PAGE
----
German Orientation Course: the good, the bad & the ugly


Due to the fact that the sign up at the other government-approved school I went to for the integration course was full, and the waiting period was 4 months, I opted to go to the Volkshochschule or VHS, which had (astonishingly) spots available. While it was sad that no one was eager to go to the course, a happier truth was that because of this lack of interest, I can go for it. So go for it I did.

The Good

One of the things I liked at the VHS I went to was that it was well-equipped and well-maintained. The walls were still white and if I imagine it enough, I think I can still discern the faint smell of fresh paint. Even their equipment was new and they had a video room.

The other awesome thing was that the teacher assigned to our class was very, very nice and she really wanted everyone to pass the “Leben in Deutschland” test, that was to take place at the end of the course. She even treated us to coffee on the first day. Isn’t that amazing?

Speaking of treats, my other classmate also gave the whole class chocolate bars on the same day. My smile got wider after that, haha. There were supposed to be 15 or so people in my class, but only a handful of us went. Out of that small number, 80% were refugees, and all of them have been together since Day 1 of their Integration Course, so I felt very left out sometimes. What cheered me up was that there was another woman in the class. I usually sat next to her, and she was really sweet. It was the ninth month of her pregnancy though, and she was going to give birth really soon.

Aside from these, I have also learned a lot about the rights and responsibilites people have here in Germany. It was very eye-opening and informative, right from the country’s history up to its political and social system.

The Bad

While the classes went well, it was a bit disorganized. There was no concrete plan on what was going to be taught every day, and although we were supposed to visit the historical sites that we were going to learn about, the outing didn’t fall through, and I was disappointed by that. During the first week, because understandably, we only had the video room for that week, we watched videos on Youtube, which I can frankly just search for myself.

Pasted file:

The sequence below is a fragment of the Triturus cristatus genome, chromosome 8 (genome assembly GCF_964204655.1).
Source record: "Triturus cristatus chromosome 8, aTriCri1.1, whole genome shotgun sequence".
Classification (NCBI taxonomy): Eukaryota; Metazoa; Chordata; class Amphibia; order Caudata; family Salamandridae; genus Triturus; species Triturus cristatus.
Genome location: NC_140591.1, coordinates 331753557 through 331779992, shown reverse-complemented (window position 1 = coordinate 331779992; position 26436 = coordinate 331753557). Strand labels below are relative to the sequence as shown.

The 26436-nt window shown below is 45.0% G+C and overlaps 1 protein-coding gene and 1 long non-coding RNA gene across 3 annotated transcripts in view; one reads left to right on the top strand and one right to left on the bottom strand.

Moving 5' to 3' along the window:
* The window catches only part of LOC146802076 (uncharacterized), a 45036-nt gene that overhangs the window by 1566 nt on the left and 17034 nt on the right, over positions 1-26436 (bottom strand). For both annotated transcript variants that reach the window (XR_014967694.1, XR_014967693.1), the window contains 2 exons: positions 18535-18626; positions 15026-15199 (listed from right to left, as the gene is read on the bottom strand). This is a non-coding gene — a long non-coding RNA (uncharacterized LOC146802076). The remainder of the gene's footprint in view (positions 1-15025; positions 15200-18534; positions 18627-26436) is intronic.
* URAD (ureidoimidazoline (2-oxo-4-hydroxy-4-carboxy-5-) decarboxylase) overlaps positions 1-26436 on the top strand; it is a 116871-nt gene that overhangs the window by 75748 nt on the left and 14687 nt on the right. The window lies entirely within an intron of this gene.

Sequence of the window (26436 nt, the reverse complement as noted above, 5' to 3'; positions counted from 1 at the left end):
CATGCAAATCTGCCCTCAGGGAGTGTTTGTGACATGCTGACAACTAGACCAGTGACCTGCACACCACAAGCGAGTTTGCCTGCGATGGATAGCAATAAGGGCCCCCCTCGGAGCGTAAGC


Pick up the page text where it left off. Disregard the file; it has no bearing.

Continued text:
We also went through this book called, 60 Stunden Deutschland, which is cool, but we didn’t have enough time to actually finish the book which cost each of us €10. We were also only given the copies to the 300 questions on the 3rd week, and by that time it was pretty much too late to get any studying in.

Lastly, of the 5 or 6 people who ‘regularly’ attended the class, I was the only who did not speak Arabic, and after the other lady stopped going because she gave birth, I was the only female, and I didn’t feel very much ‘integrated’ after that.

The Ugly

During class one time, we were going through the book or the questions again, when suddenly, one of my classmates told the teacher, somewhat aggressively, that the class was really boring and that the teacher should teach better. They engaged in a shouting match and it was really awful. I didn’t know what to say or do because I was so shocked, even though these have occurred during the integration course too. I felt sorry for our teacher because she has repeatedly explained everything, and I believe, is always only thinking of what’s best for us.

And… the Better

The good news is, they eventually sorted it out before we left class that day. My classmate said he acually appreciates everything that the teacher has done, especially in preparing them for the DTZ B1 exam, and they came to an agreement of sorts, and there was peace again.

About a week later, the exam took place, and I was really glad to see the woman again. She had just given birth less than a week ago, and she was back on her feet and ready to take the exam. I really admired her for that.

Our teacher helped with supervising the exam, and she checked the papers of those who submitted them once they were finished. But I had to submit mine to the other examiner, soΒ  :|. Before we left, our teacher offered us some sweets, and that was absolutely precious. All in all, i’m glad I went to the course, and am proud to report a 100% attendance. Woohoo!

So that was how my orientation course went, andΒ  I am still waiting for the results. Did you do an orientation course? If yes, let me know how it went. Was it all smooth sailiing or was it like a gripping thriller like mine? πŸ˜€ Stay warm, everyone!Β  πŸ™‚


8 thoughts on “German Orientation Course: the good, the bad & the ugly

  1. Zyriacus

    Having had a look at the questions in this test I think even many Germans would miserably fail to answer all questions correctly. So chapeau to all those who made it.


  2. SpringToMyMind

    Very interesting, I heard about integration courses, but I thought they were meant for refugees only. Did you take it voluntarily?
    I took few standard courses between B2-C1 at the VHS, and I have to say it always depends on your luck how well the course goes.. They don’t have such a perfect reputation as Goethe-Institut.

    Liked by 1 person

    1. theberlinbook Post author

      The integration course was madatory for me.. I’m glad I took it though. πŸ™‚ Yeah, the VHS I went to was good. Glad you still got a spot for the B2-C1! There’s a long waiting list for all courses now. Thank you for dropping by! πŸ™‚



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